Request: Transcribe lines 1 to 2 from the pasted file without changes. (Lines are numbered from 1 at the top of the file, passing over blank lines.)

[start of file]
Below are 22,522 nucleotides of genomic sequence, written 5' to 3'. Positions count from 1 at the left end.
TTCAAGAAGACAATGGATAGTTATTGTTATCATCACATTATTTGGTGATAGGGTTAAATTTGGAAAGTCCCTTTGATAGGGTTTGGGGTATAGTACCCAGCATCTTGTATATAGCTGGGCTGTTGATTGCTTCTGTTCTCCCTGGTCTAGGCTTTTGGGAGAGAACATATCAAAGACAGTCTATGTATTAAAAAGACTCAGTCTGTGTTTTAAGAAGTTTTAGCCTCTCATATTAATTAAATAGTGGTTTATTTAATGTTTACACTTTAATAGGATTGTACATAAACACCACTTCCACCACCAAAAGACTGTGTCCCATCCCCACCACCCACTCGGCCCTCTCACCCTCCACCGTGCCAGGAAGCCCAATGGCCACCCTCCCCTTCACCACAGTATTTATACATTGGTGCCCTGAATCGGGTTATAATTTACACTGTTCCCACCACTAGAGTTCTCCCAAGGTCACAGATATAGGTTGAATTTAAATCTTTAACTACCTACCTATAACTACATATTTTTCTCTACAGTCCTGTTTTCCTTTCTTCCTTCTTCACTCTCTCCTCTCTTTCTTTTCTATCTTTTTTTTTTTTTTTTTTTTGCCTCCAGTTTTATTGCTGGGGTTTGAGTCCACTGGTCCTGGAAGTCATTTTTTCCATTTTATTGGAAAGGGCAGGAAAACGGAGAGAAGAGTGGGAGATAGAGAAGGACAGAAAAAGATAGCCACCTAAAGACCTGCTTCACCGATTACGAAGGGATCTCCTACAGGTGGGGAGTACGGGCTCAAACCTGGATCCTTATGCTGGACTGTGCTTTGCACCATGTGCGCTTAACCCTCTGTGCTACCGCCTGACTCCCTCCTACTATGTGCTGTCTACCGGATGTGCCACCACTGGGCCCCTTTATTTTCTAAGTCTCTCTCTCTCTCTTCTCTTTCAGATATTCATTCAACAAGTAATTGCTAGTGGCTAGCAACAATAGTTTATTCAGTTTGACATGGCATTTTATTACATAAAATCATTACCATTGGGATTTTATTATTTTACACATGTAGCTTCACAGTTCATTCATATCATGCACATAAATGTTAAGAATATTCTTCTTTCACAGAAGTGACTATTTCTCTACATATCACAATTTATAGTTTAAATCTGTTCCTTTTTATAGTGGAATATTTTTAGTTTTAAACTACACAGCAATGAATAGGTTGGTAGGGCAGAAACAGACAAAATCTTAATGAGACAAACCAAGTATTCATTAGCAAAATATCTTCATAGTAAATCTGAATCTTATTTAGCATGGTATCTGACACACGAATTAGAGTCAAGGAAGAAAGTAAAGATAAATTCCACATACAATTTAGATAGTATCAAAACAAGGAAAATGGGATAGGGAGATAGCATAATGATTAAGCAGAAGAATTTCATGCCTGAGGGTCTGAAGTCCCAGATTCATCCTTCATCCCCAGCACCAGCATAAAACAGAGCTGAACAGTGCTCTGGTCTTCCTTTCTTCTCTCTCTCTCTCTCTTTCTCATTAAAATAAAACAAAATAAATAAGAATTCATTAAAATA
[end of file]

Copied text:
Below are 22,522 nucleotides of genomic sequence, written 5' to 3'. Positions count from 1 at the left end.
TTCAAGAAGACAATGGATAGTTATTGTTATCATCACATTATTTGGTGATAGGGTTAAATTTGGAAAGTCCCTTTGATAGGGTTTGGGGTATAGTACCCAGCATCTTGTATATAGCTGGGCTGTTGATTGCTTCTGTTCTCCCTGGTCTAGGCTTTTGGGAGAGAACATATCAAAGACAGTCTATGTATTAAAAAGACTCAGTCTGTGTTTTAAGAAGTTTTAGCCTCTCATATTAATTAAATAGTGGTTTATTTAATGTTTACACTTTAATAGGATTGTACATAAACACCACTTCCACCACCAAAAGACTGTGTCCCATCCCCACCACCCACTCGGCCCTCTCACCCTCCACCGTGCCAGGAAGCCCAATGGCCACCCTCCCCTTCACCACAGTATTTATACATTGGTGCCCTGAATCGGGTTATAATTTACACTGTTCCCACCACTAGAGTTCTCCCAAGGTCACAGATATAGGTTGAATTTAAATCTTTAACTACCTACCTATAACTACATATTTTTCTCTACAGTCCTGTTTTCCTTTCTTCCTTCTTCACTCTCTCCTCTCTTTCTTTTCTATCTTTTTTTTTTTTTTTTTTTTGCCTCCAGTTTTATTGCTGGGGTTTGAGTCCACTGGTCCTGGAAGTCATTTTTTCCATTTTATTGGAAAGGGCAGGAAAACGGAGAGAAGAGTGGGAGATAGAGAAGGACAGAAAAAGATAGCCACCTAAAGACCTGCTTCACCGATTACGAAGGGATCTCCTACAGGTGGGGAGTACGGGCTCAAACCTGGATCCTTATGCTGGACTGTGCTTTGCACCATGTGCGCTTAACCCTCTGTGCTACCGCCTGACTCCCTCCTACTATGTGCTGTCTACCGGATGTGCCACCACTGGGCCCCTTTATTTTCTAAGTCTCTCTCTCTCTCTTCTCTTTCAGATATTCATTCAACAAGTAATTGCTAGTGGCTAGCAACAATAGTTTATTCAGTTTGACATGGCATTTTATTACATAAAATCATTACCATTGGGATTTTATTATTTTACACATGTAGCTTCACAGTTCATTCATATCATGCACATAAATGTTAAGAATATTCTTCTTTCACAGAAGTGACTATTTCTCTACATATCACAATTTATAGTTTAAATCTGTTCCTTTTTATAGTGGAATATTTTTAGTTTTAAACTACACAGCAATGAATAGGTTGGTAGGGCAGAAACAGACAAAATCTTAATGAGACAAACCAAGTATTCATTAGCAAAATATCTTCATAGTAAATCTGAATCTTATTTAGCATGGTATCTGACACACGAATTAGAGTCAAGGAAGAAAGTAAAGATAAATTCCACATACAATTTAGATAGTATCAAAACAAGGAAAATGGGATAGGGAGATAGCATAATGATTAAGCAGAAGAATTTCATGCCTGAGGGTCTGAAGTCCCAGATTCATCCTTCATCCCCAGCACCAGCATAAAACAGAGCTGAACAGTGCTCTGGTCTTCCTTTCTTCTCTCTCTCTCTCTCTTTCTCATTAAAATAAAACAAAATAAATAAGAATTCATTAAAATA